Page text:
Saints' Shockey will undergo hernia surgery, miss 3-6 weeks
Shockey, who was acquired from the New York Giants in a trade shortly before training camp, had 16 receptions for 151 yards during the Saints' first three regular-season games. He played Sunday in New Orleans' 34-32 loss at Denver, catching eight passes for 75 yards.
On Monday afternoon, Saints spokesman Greg Bensel confirmed a report on The (New Orleans) Times-Picayune's Web site that Shockey was scheduled to have surgery this week.
A sports hernia is the weakening of muscles or tendons in the lower abdominal wall. For Shockey, it's the second serious injury in as many seasons. He broke his left leg last December and missed all of the Giants' postseason run to a Super Bowl championship.
Shockey's absence also is the second major blow to the Saints' receivers this season following the loss of Marques Colston in Week 1.
Colston, who led the Saints in receiving in each of the previous two seasons, needed surgery to repair a torn ligament in his left thumb and is not expected back for another month.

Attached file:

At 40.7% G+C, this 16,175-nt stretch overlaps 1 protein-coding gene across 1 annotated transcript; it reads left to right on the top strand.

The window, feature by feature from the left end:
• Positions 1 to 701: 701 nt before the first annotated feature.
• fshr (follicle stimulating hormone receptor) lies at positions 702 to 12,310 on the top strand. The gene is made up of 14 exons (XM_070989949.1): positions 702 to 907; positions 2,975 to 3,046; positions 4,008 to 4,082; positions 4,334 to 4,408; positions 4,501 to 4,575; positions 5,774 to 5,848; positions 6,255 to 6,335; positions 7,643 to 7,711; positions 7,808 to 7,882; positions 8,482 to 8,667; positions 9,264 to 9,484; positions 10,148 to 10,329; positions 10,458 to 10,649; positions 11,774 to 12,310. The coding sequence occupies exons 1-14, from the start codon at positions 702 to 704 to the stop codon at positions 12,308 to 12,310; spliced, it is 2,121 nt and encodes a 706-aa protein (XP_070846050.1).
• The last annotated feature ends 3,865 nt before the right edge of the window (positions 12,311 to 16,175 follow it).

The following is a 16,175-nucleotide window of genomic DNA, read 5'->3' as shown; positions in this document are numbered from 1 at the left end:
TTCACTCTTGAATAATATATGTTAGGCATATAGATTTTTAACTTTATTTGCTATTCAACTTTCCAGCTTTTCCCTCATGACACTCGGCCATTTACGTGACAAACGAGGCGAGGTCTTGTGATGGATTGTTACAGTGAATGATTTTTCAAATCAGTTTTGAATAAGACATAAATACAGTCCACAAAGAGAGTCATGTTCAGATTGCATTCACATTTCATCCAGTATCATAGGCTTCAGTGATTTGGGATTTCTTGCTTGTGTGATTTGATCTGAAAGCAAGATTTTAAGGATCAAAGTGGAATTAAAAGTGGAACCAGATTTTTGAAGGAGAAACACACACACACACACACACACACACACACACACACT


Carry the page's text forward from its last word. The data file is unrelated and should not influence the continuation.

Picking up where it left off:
Shockey lobbied for a trade to the Saints in the offseason, hoping to rejoin head coach Sean Payton, who was the Giants' offensive coordinator in 2002, the flamboyant tight end's rookie season.
Shockey caught more passes (74) for more yards (894) that season than any other in his career and was the rookie of the year. With the Saints, he was expected to play a major role in a pass-oriented offense led by quarterback Drew Brees.
So far, the Saints' leading receiver this season is running back Reggie Bush, who has 26 catches for 250 yards and two touchdowns.
With both Colston and Shockey out, the Saints may have to rely more on receivers David Patten, Devery Henderson, Lance Moore, Robert Meachem and Terrance Copper. However, Patten pulled his left groin during Sunday's game and is unsure of his status for this week, while Copper was inactive last weekend with a pulled hamstring.
Payton met with reporters earlier on Monday afternoon, but did not mention Shockey's injury.
Copyright 2008 by The Associated Press